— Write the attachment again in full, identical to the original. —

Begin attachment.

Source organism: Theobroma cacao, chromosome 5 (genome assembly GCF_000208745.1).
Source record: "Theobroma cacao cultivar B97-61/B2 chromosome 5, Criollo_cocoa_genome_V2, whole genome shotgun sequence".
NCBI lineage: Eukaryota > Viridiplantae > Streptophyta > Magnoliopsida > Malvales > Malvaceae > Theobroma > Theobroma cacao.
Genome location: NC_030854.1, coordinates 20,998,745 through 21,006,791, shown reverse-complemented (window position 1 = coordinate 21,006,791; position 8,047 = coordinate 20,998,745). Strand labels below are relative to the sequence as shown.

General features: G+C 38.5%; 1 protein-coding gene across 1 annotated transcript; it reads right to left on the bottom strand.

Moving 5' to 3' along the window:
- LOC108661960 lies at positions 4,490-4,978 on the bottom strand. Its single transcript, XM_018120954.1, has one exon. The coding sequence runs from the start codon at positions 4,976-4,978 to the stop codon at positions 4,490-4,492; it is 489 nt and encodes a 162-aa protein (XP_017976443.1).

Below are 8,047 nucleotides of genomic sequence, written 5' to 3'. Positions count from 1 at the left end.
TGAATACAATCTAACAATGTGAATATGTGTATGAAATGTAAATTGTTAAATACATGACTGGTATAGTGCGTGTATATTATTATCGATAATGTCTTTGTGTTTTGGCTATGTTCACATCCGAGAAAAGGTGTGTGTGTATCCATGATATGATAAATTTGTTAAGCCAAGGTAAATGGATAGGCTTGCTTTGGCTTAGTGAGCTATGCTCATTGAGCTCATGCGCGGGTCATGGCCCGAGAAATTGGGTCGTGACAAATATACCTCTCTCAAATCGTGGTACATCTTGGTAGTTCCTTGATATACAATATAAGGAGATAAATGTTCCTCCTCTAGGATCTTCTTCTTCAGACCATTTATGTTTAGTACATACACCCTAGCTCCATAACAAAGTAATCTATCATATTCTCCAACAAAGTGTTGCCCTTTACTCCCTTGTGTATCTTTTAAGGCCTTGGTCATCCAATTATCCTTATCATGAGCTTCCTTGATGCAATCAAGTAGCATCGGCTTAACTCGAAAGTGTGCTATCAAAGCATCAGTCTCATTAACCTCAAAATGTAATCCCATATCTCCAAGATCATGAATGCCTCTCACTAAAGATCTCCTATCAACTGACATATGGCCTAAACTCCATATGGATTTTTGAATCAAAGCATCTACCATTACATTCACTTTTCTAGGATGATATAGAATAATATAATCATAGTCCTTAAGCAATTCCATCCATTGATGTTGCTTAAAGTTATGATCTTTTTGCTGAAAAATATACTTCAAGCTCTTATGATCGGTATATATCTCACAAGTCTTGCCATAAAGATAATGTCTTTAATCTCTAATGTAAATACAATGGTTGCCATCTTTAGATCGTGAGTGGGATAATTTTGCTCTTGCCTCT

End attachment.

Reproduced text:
Source organism: Theobroma cacao, chromosome 5 (genome assembly GCF_000208745.1).
Source record: "Theobroma cacao cultivar B97-61/B2 chromosome 5, Criollo_cocoa_genome_V2, whole genome shotgun sequence".
NCBI lineage: Eukaryota > Viridiplantae > Streptophyta > Magnoliopsida > Malvales > Malvaceae > Theobroma > Theobroma cacao.
Genome location: NC_030854.1, coordinates 20,998,745 through 21,006,791, shown reverse-complemented (window position 1 = coordinate 21,006,791; position 8,047 = coordinate 20,998,745). Strand labels below are relative to the sequence as shown.

General features: G+C 38.5%; 1 protein-coding gene across 1 annotated transcript; it reads right to left on the bottom strand.

Moving 5' to 3' along the window:
- LOC108661960 lies at positions 4,490-4,978 on the bottom strand. Its single transcript, XM_018120954.1, has one exon. The coding sequence runs from the start codon at positions 4,976-4,978 to the stop codon at positions 4,490-4,492; it is 489 nt and encodes a 162-aa protein (XP_017976443.1).

Below are 8,047 nucleotides of genomic sequence, written 5' to 3'. Positions count from 1 at the left end.
TGAATACAATCTAACAATGTGAATATGTGTATGAAATGTAAATTGTTAAATACATGACTGGTATAGTGCGTGTATATTATTATCGATAATGTCTTTGTGTTTTGGCTATGTTCACATCCGAGAAAAGGTGTGTGTGTATCCATGATATGATAAATTTGTTAAGCCAAGGTAAATGGATAGGCTTGCTTTGGCTTAGTGAGCTATGCTCATTGAGCTCATGCGCGGGTCATGGCCCGAGAAATTGGGTCGTGACAAATATACCTCTCTCAAATCGTGGTACATCTTGGTAGTTCCTTGATATACAATATAAGGAGATAAATGTTCCTCCTCTAGGATCTTCTTCTTCAGACCATTTATGTTTAGTACATACACCCTAGCTCCATAACAAAGTAATCTATCATATTCTCCAACAAAGTGTTGCCCTTTACTCCCTTGTGTATCTTTTAAGGCCTTGGTCATCCAATTATCCTTATCATGAGCTTCCTTGATGCAATCAAGTAGCATCGGCTTAACTCGAAAGTGTGCTATCAAAGCATCAGTCTCATTAACCTCAAAATGTAATCCCATATCTCCAAGATCATGAATGCCTCTCACTAAAGATCTCCTATCAACTGACATATGGCCTAAACTCCATATGGATTTTTGAATCAAAGCATCTACCATTACATTCACTTTTCTAGGATGATATAGAATAATATAATCATAGTCCTTAAGCAATTCCATCCATTGATGTTGCTTAAAGTTATGATCTTTTTGCTGAAAAATATACTTCAAGCTCTTATGATCGGTATATATCTCACAAGTCTTGCCATAAAGATAATGTCTTTAATCTCTAATGTAAATACAATGGTTGCCATCTTTAGATCGTGAGTGGGATAATTTTGCTCTTGCCTCT